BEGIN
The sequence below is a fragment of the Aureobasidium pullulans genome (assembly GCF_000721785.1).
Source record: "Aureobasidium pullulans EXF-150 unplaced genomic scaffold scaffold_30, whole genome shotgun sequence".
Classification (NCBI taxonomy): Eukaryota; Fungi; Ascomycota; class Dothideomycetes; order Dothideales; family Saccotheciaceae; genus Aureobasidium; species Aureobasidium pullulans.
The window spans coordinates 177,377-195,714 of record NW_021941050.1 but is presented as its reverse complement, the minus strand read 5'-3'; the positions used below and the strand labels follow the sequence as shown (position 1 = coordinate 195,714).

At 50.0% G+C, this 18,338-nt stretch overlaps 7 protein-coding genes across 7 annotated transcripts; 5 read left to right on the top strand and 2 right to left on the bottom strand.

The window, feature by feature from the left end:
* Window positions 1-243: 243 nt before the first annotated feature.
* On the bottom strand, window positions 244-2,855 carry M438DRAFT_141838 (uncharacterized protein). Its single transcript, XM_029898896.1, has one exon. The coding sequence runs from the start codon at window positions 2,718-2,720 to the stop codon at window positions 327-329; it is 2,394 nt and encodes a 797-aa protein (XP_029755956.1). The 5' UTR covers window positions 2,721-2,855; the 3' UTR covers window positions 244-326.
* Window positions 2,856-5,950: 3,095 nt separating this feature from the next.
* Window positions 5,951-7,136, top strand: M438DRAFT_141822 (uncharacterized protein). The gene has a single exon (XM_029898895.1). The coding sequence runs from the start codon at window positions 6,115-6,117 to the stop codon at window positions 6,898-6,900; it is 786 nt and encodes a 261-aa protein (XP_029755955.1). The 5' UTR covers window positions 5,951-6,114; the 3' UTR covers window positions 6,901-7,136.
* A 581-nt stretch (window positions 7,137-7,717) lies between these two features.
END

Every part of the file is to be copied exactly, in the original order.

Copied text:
The sequence below is a fragment of the Aureobasidium pullulans genome (assembly GCF_000721785.1).
Source record: "Aureobasidium pullulans EXF-150 unplaced genomic scaffold scaffold_30, whole genome shotgun sequence".
Classification (NCBI taxonomy): Eukaryota; Fungi; Ascomycota; class Dothideomycetes; order Dothideales; family Saccotheciaceae; genus Aureobasidium; species Aureobasidium pullulans.
The window spans coordinates 177,377-195,714 of record NW_021941050.1 but is presented as its reverse complement, the minus strand read 5'-3'; the positions used below and the strand labels follow the sequence as shown (position 1 = coordinate 195,714).

At 50.0% G+C, this 18,338-nt stretch overlaps 7 protein-coding genes across 7 annotated transcripts; 5 read left to right on the top strand and 2 right to left on the bottom strand.

The window, feature by feature from the left end:
* Window positions 1-243: 243 nt before the first annotated feature.
* On the bottom strand, window positions 244-2,855 carry M438DRAFT_141838 (uncharacterized protein). Its single transcript, XM_029898896.1, has one exon. The coding sequence runs from the start codon at window positions 2,718-2,720 to the stop codon at window positions 327-329; it is 2,394 nt and encodes a 797-aa protein (XP_029755956.1). The 5' UTR covers window positions 2,721-2,855; the 3' UTR covers window positions 244-326.
* Window positions 2,856-5,950: 3,095 nt separating this feature from the next.
* Window positions 5,951-7,136, top strand: M438DRAFT_141822 (uncharacterized protein). The gene has a single exon (XM_029898895.1). The coding sequence runs from the start codon at window positions 6,115-6,117 to the stop codon at window positions 6,898-6,900; it is 786 nt and encodes a 261-aa protein (XP_029755955.1). The 5' UTR covers window positions 5,951-6,114; the 3' UTR covers window positions 6,901-7,136.
* A 581-nt stretch (window positions 7,137-7,717) lies between these two features.